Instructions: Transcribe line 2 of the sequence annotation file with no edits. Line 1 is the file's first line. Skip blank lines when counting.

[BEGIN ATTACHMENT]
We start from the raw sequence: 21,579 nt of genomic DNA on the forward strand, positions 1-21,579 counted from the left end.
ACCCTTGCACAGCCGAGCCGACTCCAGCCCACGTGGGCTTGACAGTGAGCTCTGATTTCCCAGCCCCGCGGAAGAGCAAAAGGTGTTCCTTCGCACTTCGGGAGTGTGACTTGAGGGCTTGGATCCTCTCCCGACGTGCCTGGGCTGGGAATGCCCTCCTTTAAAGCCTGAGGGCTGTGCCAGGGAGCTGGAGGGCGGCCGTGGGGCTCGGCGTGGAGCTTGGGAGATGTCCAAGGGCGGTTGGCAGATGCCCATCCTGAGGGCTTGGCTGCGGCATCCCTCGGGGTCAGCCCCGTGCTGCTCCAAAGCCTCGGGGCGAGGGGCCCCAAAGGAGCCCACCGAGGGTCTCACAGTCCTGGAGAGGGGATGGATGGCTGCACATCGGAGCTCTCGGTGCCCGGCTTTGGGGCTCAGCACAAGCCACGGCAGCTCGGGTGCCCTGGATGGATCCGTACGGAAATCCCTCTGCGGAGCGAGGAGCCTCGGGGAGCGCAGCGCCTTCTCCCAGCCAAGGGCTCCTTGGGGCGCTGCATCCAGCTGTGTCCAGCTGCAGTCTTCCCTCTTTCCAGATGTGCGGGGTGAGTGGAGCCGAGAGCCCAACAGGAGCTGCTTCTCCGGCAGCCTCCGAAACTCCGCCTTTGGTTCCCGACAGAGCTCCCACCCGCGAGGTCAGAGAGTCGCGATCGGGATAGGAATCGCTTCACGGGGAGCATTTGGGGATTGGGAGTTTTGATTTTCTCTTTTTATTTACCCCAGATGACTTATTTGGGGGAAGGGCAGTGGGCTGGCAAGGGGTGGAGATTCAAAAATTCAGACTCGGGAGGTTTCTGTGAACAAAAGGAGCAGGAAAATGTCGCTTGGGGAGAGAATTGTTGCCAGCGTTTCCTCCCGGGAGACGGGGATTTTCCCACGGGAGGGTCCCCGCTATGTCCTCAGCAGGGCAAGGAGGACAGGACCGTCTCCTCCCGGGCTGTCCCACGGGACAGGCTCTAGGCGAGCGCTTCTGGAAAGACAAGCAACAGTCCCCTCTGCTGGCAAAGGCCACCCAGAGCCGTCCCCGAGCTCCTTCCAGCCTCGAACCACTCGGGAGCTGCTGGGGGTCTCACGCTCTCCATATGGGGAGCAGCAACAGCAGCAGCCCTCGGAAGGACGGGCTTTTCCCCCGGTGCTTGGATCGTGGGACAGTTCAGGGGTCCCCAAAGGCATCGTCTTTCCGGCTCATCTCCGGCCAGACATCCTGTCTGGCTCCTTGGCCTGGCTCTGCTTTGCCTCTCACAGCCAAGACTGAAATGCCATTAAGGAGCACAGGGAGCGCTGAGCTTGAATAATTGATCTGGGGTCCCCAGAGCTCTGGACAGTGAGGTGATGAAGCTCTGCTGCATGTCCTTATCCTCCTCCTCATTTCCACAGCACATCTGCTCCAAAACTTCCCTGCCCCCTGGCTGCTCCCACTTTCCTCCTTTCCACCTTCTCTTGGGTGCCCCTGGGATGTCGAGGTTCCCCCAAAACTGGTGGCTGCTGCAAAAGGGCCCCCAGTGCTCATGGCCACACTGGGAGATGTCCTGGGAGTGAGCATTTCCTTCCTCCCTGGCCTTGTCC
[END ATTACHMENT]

ACCCTTGCACAGCCGAGCCGACTCCAGCCCACGTGGGCTTGACAGTGAGCTCTGATTTCCCAGCCCCGCGGAAGAGCAAAAGGTGTTCCTTCGCACTTCGGGAGTGTGACTTGAGGGCTTGGATCCTCTCCCGACGTGCCTGGGCTGGGAATGCCCTCCTTTAAAGCCTGAGGGCTGTGCCAGGGAGCTGGAGGGCGGCCGTGGGGCTCGGCGTGGAGCTTGGGAGATGTCCAAGGGCGGTTGGCAGATGCCCATCCTGAGGGCTTGGCTGCGGCATCCCTCGGGGTCAGCCCCGTGCTGCTCCAAAGCCTCGGGGCGAGGGGCCCCAAAGGAGCCCACCGAGGGTCTCACAGTCCTGGAGAGGGGATGGATGGCTGCACATCGGAGCTCTCGGTGCCCGGCTTTGGGGCTCAGCACAAGCCACGGCAGCTCGGGTGCCCTGGATGGATCCGTACGGAAATCCCTCTGCGGAGCGAGGAGCCTCGGGGAGCGCAGCGCCTTCTCCCAGCCAAGGGCTCCTTGGGGCGCTGCATCCAGCTGTGTCCAGCTGCAGTCTTCCCTCTTTCCAGATGTGCGGGGTGAGTGGAGCCGAGAGCCCAACAGGAGCTGCTTCTCCGGCAGCCTCCGAAACTCCGCCTTTGGTTCCCGACAGAGCTCCCACCCGCGAGGTCAGAGAGTCGCGATCGGGATAGGAATCGCTTCACGGGGAGCATTTGGGGATTGGGAGTTTTGATTTTCTCTTTTTATTTACCCCAGATGACTTATTTGGGGGAAGGGCAGTGGGCTGGCAAGGGGTGGAGATTCAAAAATTCAGACTCGGGAGGTTTCTGTGAACAAAAGGAGCAGGAAAATGTCGCTTGGGGAGAGAATTGTTGCCAGCGTTTCCTCCCGGGAGACGGGGATTTTCCCACGGGAGGGTCCCCGCTATGTCCTCAGCAGGGCAAGGAGGACAGGACCGTCTCCTCCCGGGCTGTCCCACGGGACAGGCTCTAGGCGAGCGCTTCTGGAAAGACAAGCAACAGTCCCCTCTGCTGGCAAAGGCCACCCAGAGCCGTCCCCGAGCTCCTTCCAGCCTCGAACCACTCGGGAGCTGCTGGGGGTCTCACGCTCTCCATATGGGGAGCAGCAACAGCAGCAGCCCTCGGAAGGACGGGCTTTTCCCCCGGTGCTTGGATCGTGGGACAGTTCAGGGGTCCCCAAAGGCATCGTCTTTCCGGCTCATCTCCGGCCAGACATCCTGTCTGGCTCCTTGGCCTGGCTCTGCTTTGCCTCTCACAGCCAAGACTGAAATGCCATTAAGGAGCACAGGGAGCGCTGAGCTTGAATAATTGATCTGGGGTCCCCAGAGCTCTGGACAGTGAGGTGATGAAGCTCTGCTGCATGTCCTTATCCTCCTCCTCATTTCCACAGCACATCTGCTCCAAAACTTCCCTGCCCCCTGGCTGCTCCCACTTTCCTCCTTTCCACCTTCTCTTGGGTGCCCCTGGGATGTCGAGGTTCCCCCAAAACTGGTGGCTGCTGCAAAAGGGCCCCCAGTGCTCATGGCCACACTGGGAGATGTCCTGGGAGTGAGCATTTCCTTCCTCCCTGGCCTTGTCC